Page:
This is the bridge that you have to cross. You have to somehow convince folks that your reporting is the 'real' story, that the second catalog is truly unprofitable. This is not an easy bridge to cross.

When building a catalog contact strategy, you have several important questions to ask yourself.
  • What is the purpose of the catalog? To drive telephone sales? To drive online sales? To acquire new customers? To increase profit? To simply advertise your brand? You catalog strategy must be executed on the basis of your objectives. If you want to simply advertise your brand, go ahead and take a lot of risks --- but don't expect great sales results to happen.
  • Are you willing to lose money, in the short-term, to build a customer file that generates profit long-term? In the example above, you do get $1.6 million of incremental volume, volume that helps build a customer file that drives future profit.
  • How many catalogs should you mail? Do you have the right tests in place to understand the right number of mailings? How many mailings should be sent, by customer segment?
  • Do your catalogs truly drive online sales, or does you matchback vendor overstate the importance of catalog? This question is very important. The statement "60% of our online sales come from customers who received a catalog" is meaningless. The statement "Catalogs drive 20% of total online volume" is meaningful. We hear the first statement quoted all the time. We seldom hear the second statement --- that statement is the important one.

Friends of MineThatData: February 24, 2007

Most sites in this month's Friends of MineThatData rankings improved their metrics, building audience and community during the month of February. Good job!

The three big movers this week are Customers Rock!, Jim Novo's Marketing Productivity Blog ,and Ron Shevlin's Marketing ROI blog. Congrats to all three authors for building an audience.

You, too, can be included in the Friends of MineThatData rankings by doing the following:
  • Host a blog that focuses on Database Marketing, ROI, Web Analytics, Direct Marketing or Customer Behavior.
  • Focus on writing content that is largely positive.
If you feel your blog meets the criteria mentioned above, send me an e-mail with a hyperlink to your blog.

Here are the top ten blogs --- see the right sidebar for all Friends of MineThatData.

1st Place = Occam's Razor, 6.7
2nd Place = Customer's Rock, 4.6
3rd Place = LunaMetrics, 4.5
4th Place = Juice Analytics, 3.8
5th Place = Rimm-Kaufman Group, 3.0
6th Place = Sports Marketing 2.0, 2.6
7th Place = Jim Novo's Marketing Productivity Blog, 2.2
8th Place = Profitable Marketing, 1.7
8th Place = Marketing ROI, 1.7
10th Place = Business Enterprise Management, 1.5
10th Place = Data Mining Research, 1.5

February 22, 2007

Leaving Lands' End

Today, I stumbled across a Powerpoint presentation I gave at Lands' End, back in the embryonic stages of a thing called the internet.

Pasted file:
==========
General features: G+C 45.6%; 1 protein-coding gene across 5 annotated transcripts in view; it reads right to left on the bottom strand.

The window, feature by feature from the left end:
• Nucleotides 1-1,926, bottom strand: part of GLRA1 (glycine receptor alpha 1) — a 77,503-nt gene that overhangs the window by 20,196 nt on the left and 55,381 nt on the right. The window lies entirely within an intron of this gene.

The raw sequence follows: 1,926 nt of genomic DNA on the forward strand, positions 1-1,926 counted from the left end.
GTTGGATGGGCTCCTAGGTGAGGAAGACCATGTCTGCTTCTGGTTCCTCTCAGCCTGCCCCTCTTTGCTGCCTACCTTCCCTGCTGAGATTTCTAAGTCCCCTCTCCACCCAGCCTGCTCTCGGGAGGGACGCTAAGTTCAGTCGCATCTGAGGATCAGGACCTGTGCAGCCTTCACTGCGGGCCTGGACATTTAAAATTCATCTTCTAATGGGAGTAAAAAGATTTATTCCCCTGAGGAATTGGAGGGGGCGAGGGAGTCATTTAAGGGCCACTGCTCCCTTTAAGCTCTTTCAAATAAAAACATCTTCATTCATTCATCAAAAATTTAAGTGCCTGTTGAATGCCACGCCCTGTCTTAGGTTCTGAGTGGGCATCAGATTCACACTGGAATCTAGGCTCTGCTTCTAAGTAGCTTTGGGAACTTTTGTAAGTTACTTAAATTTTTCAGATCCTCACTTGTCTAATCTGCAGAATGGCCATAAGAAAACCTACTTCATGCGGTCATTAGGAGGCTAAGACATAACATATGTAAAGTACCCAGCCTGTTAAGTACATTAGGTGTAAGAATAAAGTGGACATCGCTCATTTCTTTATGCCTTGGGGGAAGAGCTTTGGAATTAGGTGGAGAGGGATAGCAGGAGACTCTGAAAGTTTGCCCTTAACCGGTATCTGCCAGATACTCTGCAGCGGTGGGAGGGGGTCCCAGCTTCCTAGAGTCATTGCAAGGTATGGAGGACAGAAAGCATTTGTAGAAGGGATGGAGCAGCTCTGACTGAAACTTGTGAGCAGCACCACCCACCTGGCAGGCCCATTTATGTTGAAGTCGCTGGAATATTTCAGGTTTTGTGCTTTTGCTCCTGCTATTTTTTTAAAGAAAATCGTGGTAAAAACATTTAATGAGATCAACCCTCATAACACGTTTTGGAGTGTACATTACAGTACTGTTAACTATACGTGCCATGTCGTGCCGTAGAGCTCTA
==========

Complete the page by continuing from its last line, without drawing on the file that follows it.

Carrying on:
The 1994 presentation outlined the impact of mailing numerous, small, targeted niche catalogs to customers. From mid-1993 to mid-1994, our list processing experts correctly executed 128 simultaneous, annual holdout tests, impacting ten percent of our housefile. Using experimental design techniques that would make Ph.D. statisticians at Kansas State University proud, we were able to understand how much incremental sales we could generate by mailing an increased number of targeted mailings.

We were able to demonstrate that a customer began to 'tire' after receiving a catalog more frequently than every eighteen days. Each additional catalog we mailed to the customer drove less and less incremental sales. Eventually, we put too pressure on the customer's wallet. Instead of spending more, she began to allocate her dollars, proportionately, across the catalogs we mailed.

At the time, each business unit determined their own catalog contact strategy. There was not a lot of coordination between business units. If a customer recently purchased a turtleneck from our monthly catalog, each business unit immediately mailed the customer a targeted merchandise catalog, because this customer was a 'recent' buyer, a great prospect for their merchandise offering.

Our year-long test "suggested" that a centralized, coordinated circulation effort could generate more profit (though it would result in a decrease in sales) than allowing each business unit to determine their own circulation strategy.

In October and November of 1994, we presented our findings to management. I recall spirited debates, and for good reason. If you were the Vice President responsible for running a business unit, and some dweeb in the circulation department suggests he control your marketing strategy, you might elect to lash out at him!

Late in November 2004, our circulation team was gaining momentum on the opportunity to have centralized control over the catalog marketing strategy. I recall a raucous Christmas party on a Friday evening, where we celebrated our success with a veritable plethora of alcoholic beverages, mixed with a heavy dose of arrogance. All seemed good in the world.